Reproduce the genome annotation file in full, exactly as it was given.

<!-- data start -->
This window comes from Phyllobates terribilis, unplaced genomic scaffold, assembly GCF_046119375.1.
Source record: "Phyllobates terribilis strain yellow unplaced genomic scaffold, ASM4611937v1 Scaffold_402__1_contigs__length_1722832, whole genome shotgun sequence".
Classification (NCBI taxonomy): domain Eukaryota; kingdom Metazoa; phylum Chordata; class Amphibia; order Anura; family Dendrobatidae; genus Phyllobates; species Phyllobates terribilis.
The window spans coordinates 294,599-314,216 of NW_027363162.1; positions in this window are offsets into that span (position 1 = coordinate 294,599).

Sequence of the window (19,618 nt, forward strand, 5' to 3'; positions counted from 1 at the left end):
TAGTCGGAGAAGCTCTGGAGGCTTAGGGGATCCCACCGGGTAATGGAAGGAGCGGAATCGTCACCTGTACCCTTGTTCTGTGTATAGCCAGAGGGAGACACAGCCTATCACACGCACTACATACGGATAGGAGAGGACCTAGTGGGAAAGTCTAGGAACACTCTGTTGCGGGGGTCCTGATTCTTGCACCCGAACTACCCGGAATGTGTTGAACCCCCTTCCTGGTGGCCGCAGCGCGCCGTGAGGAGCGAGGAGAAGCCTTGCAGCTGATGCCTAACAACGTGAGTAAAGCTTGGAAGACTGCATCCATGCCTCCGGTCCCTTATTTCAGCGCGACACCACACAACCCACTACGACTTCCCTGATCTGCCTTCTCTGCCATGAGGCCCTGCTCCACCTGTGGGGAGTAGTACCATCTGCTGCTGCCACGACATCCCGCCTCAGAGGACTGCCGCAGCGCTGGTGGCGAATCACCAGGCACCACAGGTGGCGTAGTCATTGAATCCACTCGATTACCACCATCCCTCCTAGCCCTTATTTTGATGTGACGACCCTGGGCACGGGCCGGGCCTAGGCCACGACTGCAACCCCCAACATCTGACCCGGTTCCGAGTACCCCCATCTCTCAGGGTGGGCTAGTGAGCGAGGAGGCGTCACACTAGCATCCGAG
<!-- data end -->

This window comes from Phyllobates terribilis, unplaced genomic scaffold, assembly GCF_046119375.1.
Source record: "Phyllobates terribilis strain yellow unplaced genomic scaffold, ASM4611937v1 Scaffold_402__1_contigs__length_1722832, whole genome shotgun sequence".
Classification (NCBI taxonomy): domain Eukaryota; kingdom Metazoa; phylum Chordata; class Amphibia; order Anura; family Dendrobatidae; genus Phyllobates; species Phyllobates terribilis.
The window spans coordinates 294,599-314,216 of NW_027363162.1; positions in this window are offsets into that span (position 1 = coordinate 294,599).

Sequence of the window (19,618 nt, forward strand, 5' to 3'; positions counted from 1 at the left end):
TAGTCGGAGAAGCTCTGGAGGCTTAGGGGATCCCACCGGGTAATGGAAGGAGCGGAATCGTCACCTGTACCCTTGTTCTGTGTATAGCCAGAGGGAGACACAGCCTATCACACGCACTACATACGGATAGGAGAGGACCTAGTGGGAAAGTCTAGGAACACTCTGTTGCGGGGGTCCTGATTCTTGCACCCGAACTACCCGGAATGTGTTGAACCCCCTTCCTGGTGGCCGCAGCGCGCCGTGAGGAGCGAGGAGAAGCCTTGCAGCTGATGCCTAACAACGTGAGTAAAGCTTGGAAGACTGCATCCATGCCTCCGGTCCCTTATTTCAGCGCGACACCACACAACCCACTACGACTTCCCTGATCTGCCTTCTCTGCCATGAGGCCCTGCTCCACCTGTGGGGAGTAGTACCATCTGCTGCTGCCACGACATCCCGCCTCAGAGGACTGCCGCAGCGCTGGTGGCGAATCACCAGGCACCACAGGTGGCGTAGTCATTGAATCCACTCGATTACCACCATCCCTCCTAGCCCTTATTTTGATGTGACGACCCTGGGCACGGGCCGGGCCTAGGCCACGACTGCAACCCCCAACATCTGACCCGGTTCCGAGTACCCCCATCTCTCAGGGTGGGCTAGTGAGCGAGGAGGCGTCACACTAGCATCCGAG